Versus the World - Homesick/Roadsick (Cover Artwork)
Staff Review

Versus the World

Homesick/Roadsick (2015)

Kung Fu Records

After reading about what other bands the members of Santa Barbara, California’s Versus The World are in, like Lagwagon, The Ataris, etc. I was pretty excited to jump into Homesick/Roadsick with a fresh set of ears, eager to listen to what a lot of places I read said about the band’s mixture of post-hardcore and pop-punk.

What I got though was an eleven-track album where every song seemed safe enough to be played on any generic rock radio station. Musically, you can definitely hear the punk rock influence, but the album is much more on the polished side compared to the grittier and edgier material we get from countless other bands. You can definitely hear the melodic post-hardcore sound in the vein of bands like Good Riddance and No Use For A Name in songs like the title track and "Seven Thirty-One." There is lots of distortion on the guitars that blare high-pitched octaves and power chords and hard-hitting drums that play behind the lead vocalist’s highly melodic and carefully paced singing. Occasionally, Versus The World will even throw in a wailing guitar solo in a few of the songs. The one in “Detox. Retox” is something out of late ‘80s rock or hair metal song. There are lots of bends and fast hammer-ons played through a wah pedal to give the solo some extra spice.

It really isn’t so much the musicianship that is mediocre. It isn’t. The musicians in Versus The World are indeed talented and it shows on Homesick/Roadsick. One of the main problems with this record is the lead vocalist’s voice. Obviously, there are some who enjoy his style of singing, but when I was listening to this album, it just irked me to the point where I couldn’t focus on anything else on the album. His singing style to me comes off as so overly dramatic. He can absolutely sing on key and hit really high notes, there is no disputing that. But the way his singing is executed was so distracting. Even Dave Hause, who does guest vocals in the first song, “The Santa Margarita,” is not able to redeem it. To add more fuel to the fire, at times the lyrics can be kind of cliché and corny like “I regret every precious moment I squandered away/ But in the end you were everything” in the song “Black Ocean.“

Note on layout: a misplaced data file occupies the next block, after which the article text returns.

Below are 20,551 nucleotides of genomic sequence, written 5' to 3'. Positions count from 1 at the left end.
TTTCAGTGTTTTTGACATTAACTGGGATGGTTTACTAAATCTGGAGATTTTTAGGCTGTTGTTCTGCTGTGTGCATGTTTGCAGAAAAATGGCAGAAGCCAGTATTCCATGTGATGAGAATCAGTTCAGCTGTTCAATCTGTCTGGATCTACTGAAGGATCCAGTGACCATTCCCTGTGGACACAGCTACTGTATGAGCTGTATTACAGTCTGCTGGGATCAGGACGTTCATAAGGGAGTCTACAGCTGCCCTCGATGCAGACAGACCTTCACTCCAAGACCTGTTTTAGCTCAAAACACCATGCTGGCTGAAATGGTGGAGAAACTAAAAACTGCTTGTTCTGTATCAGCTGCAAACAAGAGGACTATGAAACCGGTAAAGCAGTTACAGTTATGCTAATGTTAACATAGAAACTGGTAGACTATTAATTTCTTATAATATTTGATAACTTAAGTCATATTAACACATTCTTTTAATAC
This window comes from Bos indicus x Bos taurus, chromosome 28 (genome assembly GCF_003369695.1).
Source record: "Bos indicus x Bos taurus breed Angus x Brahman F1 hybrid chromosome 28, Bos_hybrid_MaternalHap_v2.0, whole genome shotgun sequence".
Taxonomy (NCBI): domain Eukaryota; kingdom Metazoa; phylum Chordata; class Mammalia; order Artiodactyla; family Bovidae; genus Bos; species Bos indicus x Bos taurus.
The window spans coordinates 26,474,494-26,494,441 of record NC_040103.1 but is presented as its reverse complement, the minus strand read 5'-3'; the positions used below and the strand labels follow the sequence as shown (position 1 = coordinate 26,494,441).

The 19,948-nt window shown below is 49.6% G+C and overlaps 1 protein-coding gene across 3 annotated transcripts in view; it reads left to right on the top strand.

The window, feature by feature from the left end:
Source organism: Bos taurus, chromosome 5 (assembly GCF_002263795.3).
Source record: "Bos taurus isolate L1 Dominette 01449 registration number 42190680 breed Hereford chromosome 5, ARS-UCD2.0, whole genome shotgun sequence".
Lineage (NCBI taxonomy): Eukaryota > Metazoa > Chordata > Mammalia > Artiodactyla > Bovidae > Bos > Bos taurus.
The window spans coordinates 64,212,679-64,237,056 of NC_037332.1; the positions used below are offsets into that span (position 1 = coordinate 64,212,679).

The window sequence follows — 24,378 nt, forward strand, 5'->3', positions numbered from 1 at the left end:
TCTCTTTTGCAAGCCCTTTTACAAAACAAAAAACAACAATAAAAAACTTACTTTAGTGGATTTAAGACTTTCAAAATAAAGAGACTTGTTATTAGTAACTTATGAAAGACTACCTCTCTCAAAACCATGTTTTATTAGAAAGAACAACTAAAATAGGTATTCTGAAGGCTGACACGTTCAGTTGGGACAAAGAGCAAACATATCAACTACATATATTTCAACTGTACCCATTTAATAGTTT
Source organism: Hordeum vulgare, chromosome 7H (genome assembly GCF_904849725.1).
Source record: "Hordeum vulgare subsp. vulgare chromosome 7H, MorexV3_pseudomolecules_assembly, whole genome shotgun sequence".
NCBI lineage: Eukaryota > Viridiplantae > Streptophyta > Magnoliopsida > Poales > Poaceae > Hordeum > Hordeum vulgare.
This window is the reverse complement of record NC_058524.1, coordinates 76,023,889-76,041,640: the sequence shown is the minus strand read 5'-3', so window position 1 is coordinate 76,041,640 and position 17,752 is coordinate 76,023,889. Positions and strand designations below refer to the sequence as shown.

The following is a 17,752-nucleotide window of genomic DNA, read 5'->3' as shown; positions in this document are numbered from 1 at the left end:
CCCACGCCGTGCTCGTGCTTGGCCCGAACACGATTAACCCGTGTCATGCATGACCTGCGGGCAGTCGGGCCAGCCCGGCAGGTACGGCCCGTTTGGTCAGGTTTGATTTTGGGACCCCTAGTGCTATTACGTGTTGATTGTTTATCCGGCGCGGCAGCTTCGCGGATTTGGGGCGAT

When it comes to Homesick/Roadsick the real question is where is the edge? There doesn’t really seem to be one. It’s not a very challenging album. The instrumentation is cool at times, but the vocals come off as whiny and that in turn is what really takes away from this record, which is unfortunate because the band members use their talents so well in their other projects.